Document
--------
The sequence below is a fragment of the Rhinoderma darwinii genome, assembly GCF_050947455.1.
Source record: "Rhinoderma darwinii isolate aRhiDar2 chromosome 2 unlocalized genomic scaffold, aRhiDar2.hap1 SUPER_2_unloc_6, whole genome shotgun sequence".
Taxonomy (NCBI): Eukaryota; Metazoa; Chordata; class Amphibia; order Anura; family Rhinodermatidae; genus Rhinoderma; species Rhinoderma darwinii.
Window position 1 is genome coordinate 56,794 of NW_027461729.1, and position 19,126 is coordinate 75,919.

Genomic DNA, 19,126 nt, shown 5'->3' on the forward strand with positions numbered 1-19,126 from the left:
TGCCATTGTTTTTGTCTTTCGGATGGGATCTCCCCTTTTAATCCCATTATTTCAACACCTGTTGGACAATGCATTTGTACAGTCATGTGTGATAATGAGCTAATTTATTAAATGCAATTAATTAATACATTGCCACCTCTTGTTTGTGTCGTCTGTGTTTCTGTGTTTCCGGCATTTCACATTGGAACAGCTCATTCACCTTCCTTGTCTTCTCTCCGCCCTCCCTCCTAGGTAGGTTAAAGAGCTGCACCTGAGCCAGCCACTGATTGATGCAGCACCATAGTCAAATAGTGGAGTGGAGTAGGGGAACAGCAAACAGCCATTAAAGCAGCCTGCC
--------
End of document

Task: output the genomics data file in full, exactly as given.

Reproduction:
The sequence below is a fragment of the Rhinoderma darwinii genome, assembly GCF_050947455.1.
Source record: "Rhinoderma darwinii isolate aRhiDar2 chromosome 2 unlocalized genomic scaffold, aRhiDar2.hap1 SUPER_2_unloc_6, whole genome shotgun sequence".
Taxonomy (NCBI): Eukaryota; Metazoa; Chordata; class Amphibia; order Anura; family Rhinodermatidae; genus Rhinoderma; species Rhinoderma darwinii.
Window position 1 is genome coordinate 56,794 of NW_027461729.1, and position 19,126 is coordinate 75,919.

Genomic DNA, 19,126 nt, shown 5'->3' on the forward strand with positions numbered 1-19,126 from the left:
TGCCATTGTTTTTGTCTTTCGGATGGGATCTCCCCTTTTAATCCCATTATTTCAACACCTGTTGGACAATGCATTTGTACAGTCATGTGTGATAATGAGCTAATTTATTAAATGCAATTAATTAATACATTGCCACCTCTTGTTTGTGTCGTCTGTGTTTCTGTGTTTCCGGCATTTCACATTGGAACAGCTCATTCACCTTCCTTGTCTTCTCTCCGCCCTCCCTCCTAGGTAGGTTAAAGAGCTGCACCTGAGCCAGCCACTGATTGATGCAGCACCATAGTCAAATAGTGGAGTGGAGTAGGGGAACAGCAAACAGCCATTAAAGCAGCCTGCC